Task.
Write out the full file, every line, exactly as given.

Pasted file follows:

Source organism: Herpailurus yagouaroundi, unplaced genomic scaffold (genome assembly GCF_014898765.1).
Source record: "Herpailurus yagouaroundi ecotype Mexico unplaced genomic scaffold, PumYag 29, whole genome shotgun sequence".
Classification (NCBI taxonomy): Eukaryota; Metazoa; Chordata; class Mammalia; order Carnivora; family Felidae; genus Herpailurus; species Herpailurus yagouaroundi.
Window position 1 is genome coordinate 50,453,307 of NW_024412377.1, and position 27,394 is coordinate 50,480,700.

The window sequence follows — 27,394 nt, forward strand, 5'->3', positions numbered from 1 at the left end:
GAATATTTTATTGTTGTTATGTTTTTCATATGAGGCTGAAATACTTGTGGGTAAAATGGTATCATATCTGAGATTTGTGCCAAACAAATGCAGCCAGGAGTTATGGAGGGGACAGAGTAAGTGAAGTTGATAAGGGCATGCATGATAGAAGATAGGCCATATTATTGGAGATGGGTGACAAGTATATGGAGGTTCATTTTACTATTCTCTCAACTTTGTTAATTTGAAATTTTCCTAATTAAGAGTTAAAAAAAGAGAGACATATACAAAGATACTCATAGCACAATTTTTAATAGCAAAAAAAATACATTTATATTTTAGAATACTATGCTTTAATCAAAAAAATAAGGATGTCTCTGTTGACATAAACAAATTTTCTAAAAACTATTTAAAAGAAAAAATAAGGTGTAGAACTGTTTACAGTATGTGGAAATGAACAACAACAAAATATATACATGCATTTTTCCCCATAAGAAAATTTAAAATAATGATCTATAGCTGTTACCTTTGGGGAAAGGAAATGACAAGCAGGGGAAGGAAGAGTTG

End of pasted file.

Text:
Source organism: Herpailurus yagouaroundi, unplaced genomic scaffold (genome assembly GCF_014898765.1).
Source record: "Herpailurus yagouaroundi ecotype Mexico unplaced genomic scaffold, PumYag 29, whole genome shotgun sequence".
Classification (NCBI taxonomy): Eukaryota; Metazoa; Chordata; class Mammalia; order Carnivora; family Felidae; genus Herpailurus; species Herpailurus yagouaroundi.
Window position 1 is genome coordinate 50,453,307 of NW_024412377.1, and position 27,394 is coordinate 50,480,700.

The window sequence follows — 27,394 nt, forward strand, 5'->3', positions numbered from 1 at the left end:
GAATATTTTATTGTTGTTATGTTTTTCATATGAGGCTGAAATACTTGTGGGTAAAATGGTATCATATCTGAGATTTGTGCCAAACAAATGCAGCCAGGAGTTATGGAGGGGACAGAGTAAGTGAAGTTGATAAGGGCATGCATGATAGAAGATAGGCCATATTATTGGAGATGGGTGACAAGTATATGGAGGTTCATTTTACTATTCTCTCAACTTTGTTAATTTGAAATTTTCCTAATTAAGAGTTAAAAAAAGAGAGACATATACAAAGATACTCATAGCACAATTTTTAATAGCAAAAAAAATACATTTATATTTTAGAATACTATGCTTTAATCAAAAAAATAAGGATGTCTCTGTTGACATAAACAAATTTTCTAAAAACTATTTAAAAGAAAAAATAAGGTGTAGAACTGTTTACAGTATGTGGAAATGAACAACAACAAAATATATACATGCATTTTTCCCCATAAGAAAATTTAAAATAATGATCTATAGCTGTTACCTTTGGGGAAAGGAAATGACAAGCAGGGGAAGGAAGAGTTG